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  45.  20
    Brian Rogers & Kaif Wehmeier (2012). Tractarian First-Order Logic: Identity and the N-Operator. Review of Symbolic Logic 5 (4):538-573.
    In the Tractatus, Wittgenstein advocates two major notational innovations in logic. First, identity is to be expressed by identity of the sign only, not by a sign for identity. Secondly, only one logical operator, called by Wittgenstein, should be employed in the construction of compound formulas. We show that, despite claims to the contrary in the literature, both of these proposals can be realized, severally and jointly, in expressively complete systems of first-order logic. Building on early work (...)
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  46.  10
    Martin Otto (2001). Two Variable First-Order Logic Over Ordered Domains. Journal of Symbolic Logic 66 (2):685-702.
    The satisfiability problem for the two-variable fragment of first-order logic is investigated over finite and infinite linearly ordered, respectively wellordered domains, as well as over finite and infinite domains in which one or several designated binary predicates are interpreted as arbitrary wellfounded relations. It is shown that FO 2 over ordered, respectively wellordered, domains or in the presence of one well-founded relation, is decidable for satisfiability as well as for finite satisfiability. Actually the complexity of these decision problems (...)
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  47.  18
    Natasha Alechina (1995). On a Decidable Generalized Quantifier Logic Corresponding to a Decidable Fragment of First-Order Logic. Journal of Logic, Language and Information 4 (3):177-189.
    Van Lambalgen (1990) proposed a translation from a language containing a generalized quantifierQ into a first-order language enriched with a family of predicatesR i, for every arityi (or an infinitary predicateR) which takesQxg(x, y1,..., yn) to x(R(x, y1,..., y1) (x,y1,...,yn)) (y 1,...,yn are precisely the free variables ofQx). The logic ofQ (without ordinary quantifiers) corresponds therefore to the fragment of first-order logic which contains only specially restricted quantification. We prove that it is decidable using the method (...)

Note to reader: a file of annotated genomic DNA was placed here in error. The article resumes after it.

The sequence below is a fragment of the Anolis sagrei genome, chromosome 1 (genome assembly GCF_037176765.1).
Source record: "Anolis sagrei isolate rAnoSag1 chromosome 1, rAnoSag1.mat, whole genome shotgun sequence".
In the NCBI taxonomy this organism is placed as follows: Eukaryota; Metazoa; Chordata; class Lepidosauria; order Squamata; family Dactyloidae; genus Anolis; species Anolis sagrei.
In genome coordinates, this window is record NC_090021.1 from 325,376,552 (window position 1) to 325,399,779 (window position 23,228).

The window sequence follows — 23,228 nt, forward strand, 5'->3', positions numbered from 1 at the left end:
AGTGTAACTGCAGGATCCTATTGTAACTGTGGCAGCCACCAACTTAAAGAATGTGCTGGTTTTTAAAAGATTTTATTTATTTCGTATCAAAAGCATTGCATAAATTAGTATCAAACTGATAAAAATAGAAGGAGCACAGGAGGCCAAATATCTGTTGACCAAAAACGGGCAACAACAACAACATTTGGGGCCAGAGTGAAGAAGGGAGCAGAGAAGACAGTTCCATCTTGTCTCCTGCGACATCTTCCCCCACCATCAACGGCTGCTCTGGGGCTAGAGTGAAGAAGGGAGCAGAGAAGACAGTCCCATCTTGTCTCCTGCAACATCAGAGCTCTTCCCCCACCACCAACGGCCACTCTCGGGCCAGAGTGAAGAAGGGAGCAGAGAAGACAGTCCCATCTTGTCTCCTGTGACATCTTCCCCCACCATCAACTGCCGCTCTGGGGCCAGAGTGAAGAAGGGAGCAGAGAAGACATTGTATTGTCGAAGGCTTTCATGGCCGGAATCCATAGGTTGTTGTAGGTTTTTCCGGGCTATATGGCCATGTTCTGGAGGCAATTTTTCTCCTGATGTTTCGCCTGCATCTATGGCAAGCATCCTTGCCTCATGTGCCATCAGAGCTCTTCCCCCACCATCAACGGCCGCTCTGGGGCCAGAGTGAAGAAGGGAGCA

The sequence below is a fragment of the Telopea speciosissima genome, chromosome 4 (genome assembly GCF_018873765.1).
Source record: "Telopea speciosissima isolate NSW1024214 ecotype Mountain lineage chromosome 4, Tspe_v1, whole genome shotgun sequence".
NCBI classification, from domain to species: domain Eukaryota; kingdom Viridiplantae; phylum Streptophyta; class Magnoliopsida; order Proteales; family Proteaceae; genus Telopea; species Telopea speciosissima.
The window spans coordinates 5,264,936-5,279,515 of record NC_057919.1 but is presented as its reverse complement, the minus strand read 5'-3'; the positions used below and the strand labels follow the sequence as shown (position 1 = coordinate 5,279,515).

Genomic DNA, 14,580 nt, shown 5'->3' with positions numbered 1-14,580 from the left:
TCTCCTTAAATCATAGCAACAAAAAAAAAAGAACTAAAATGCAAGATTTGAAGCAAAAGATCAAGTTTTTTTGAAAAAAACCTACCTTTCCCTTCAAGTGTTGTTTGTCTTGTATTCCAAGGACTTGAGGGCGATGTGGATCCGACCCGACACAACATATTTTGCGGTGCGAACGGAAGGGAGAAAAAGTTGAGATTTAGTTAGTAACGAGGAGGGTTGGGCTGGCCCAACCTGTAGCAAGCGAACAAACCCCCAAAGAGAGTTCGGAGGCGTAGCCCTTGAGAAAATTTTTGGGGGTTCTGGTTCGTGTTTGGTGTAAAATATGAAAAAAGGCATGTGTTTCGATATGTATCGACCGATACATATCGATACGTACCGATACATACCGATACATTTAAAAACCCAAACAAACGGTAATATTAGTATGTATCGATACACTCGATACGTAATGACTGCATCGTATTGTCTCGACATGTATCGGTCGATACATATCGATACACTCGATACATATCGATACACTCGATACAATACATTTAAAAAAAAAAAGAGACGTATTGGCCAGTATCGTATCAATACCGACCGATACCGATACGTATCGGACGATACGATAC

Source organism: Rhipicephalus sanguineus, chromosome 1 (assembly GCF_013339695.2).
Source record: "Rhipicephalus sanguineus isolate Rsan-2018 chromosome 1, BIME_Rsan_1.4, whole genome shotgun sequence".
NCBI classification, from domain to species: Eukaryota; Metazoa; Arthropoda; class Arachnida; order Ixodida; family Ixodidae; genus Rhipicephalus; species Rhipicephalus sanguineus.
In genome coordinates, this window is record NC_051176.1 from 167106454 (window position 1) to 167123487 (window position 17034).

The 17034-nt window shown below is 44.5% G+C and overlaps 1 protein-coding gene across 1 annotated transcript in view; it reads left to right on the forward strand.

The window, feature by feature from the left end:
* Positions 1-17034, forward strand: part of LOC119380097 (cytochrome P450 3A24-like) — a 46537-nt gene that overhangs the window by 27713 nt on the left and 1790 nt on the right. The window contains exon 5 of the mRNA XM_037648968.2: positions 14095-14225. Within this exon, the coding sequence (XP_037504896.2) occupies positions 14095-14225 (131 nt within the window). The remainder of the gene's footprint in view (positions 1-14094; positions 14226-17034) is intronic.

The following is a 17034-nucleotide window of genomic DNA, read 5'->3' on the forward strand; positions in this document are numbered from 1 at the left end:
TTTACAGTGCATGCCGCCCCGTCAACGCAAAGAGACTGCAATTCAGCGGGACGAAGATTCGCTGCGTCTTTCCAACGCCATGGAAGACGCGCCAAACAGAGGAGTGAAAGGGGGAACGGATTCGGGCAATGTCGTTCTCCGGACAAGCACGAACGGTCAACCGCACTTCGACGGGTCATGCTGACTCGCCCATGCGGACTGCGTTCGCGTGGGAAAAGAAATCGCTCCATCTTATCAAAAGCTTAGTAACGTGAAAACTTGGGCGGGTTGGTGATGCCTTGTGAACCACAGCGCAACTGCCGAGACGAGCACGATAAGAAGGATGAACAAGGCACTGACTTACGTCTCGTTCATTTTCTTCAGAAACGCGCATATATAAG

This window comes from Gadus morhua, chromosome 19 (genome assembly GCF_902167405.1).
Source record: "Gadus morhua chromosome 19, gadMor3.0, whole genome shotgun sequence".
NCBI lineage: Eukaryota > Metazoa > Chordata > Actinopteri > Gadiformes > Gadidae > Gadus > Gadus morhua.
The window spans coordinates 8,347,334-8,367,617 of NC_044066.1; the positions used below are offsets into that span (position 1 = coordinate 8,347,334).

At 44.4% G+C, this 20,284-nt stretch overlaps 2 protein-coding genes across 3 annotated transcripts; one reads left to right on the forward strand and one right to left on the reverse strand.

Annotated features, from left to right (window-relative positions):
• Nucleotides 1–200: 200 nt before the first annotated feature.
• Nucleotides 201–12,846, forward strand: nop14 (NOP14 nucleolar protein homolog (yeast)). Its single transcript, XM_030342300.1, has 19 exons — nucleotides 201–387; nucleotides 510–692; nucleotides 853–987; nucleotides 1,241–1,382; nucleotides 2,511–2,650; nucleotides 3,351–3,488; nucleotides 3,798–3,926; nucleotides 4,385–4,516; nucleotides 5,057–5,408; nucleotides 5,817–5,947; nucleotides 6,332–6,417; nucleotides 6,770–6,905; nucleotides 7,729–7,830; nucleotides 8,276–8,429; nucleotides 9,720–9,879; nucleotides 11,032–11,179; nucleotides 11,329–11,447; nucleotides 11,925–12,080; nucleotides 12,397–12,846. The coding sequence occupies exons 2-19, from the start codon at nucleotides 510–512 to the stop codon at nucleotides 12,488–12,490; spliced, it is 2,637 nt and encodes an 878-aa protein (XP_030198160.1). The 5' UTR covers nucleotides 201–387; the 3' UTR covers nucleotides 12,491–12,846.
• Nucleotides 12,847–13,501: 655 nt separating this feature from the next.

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  48.  14
    Emanuel Kieroński & Martin Otto (2012). Small Substructures and Decidability Issues for First-Order Logic with Two Variables. Journal of Symbolic Logic 77 (3):729-765.
    We study first-order logic with two variables FO² and establish a small substructure property. Similar to the small model property for FO² we obtain an exponential size bound on embedded substructures, relative to a fixed surrounding structure that may be infinite. We apply this technique to analyse the satisfiability problem for FO² under constraints that require several binary relations to be interpreted as equivalence relations. With a single equivalence relation, FO² has the finite model property and is complete (...)
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  49. Danièle Beauquier & Anatol Slissenko (2001). A First Order Logic for Specification of Timed Algorithms: Basic Properties and a Decidable Class. Annals of Pure and Applied Logic 113 (1-3):13-52.
    We consider one aspect of the problem of specification and verification of reactive real-time systems which involve operations and constraints concerning time. Time is continuous what is motivated by specifications of hybrid systems. Our goal is to try to find a framework that is based on applied first order logic that permits to represent the verification problem directly, completely and conservatively , and that is apt to describe interesting decidable classes, maybe showing way to feasible algorithms. To achieve this (...)
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  50.  26
    Chris Fox & Shalom Lappin (2004). An Expressive First-Order Logic with Flexible Typing for Natural Language Semantics. Logic Journal of the Interest Group in Pure and Applied Logics 12 (2):135--168.
    We present Property Theory with Curry Typing (PTCT), an intensional first-order logic for natural language semantics. PTCT permits fine-grained specifications of meaning. It also supports polymorphic types and separation types. We develop an intensional number theory within PTCT in order to represent proportional generalized quantifiers like “most.” We use the type system and our treatment of generalized quantifiers in natural language to construct a type-theoretic approach to pronominal anaphora that avoids some of the difficulties (...)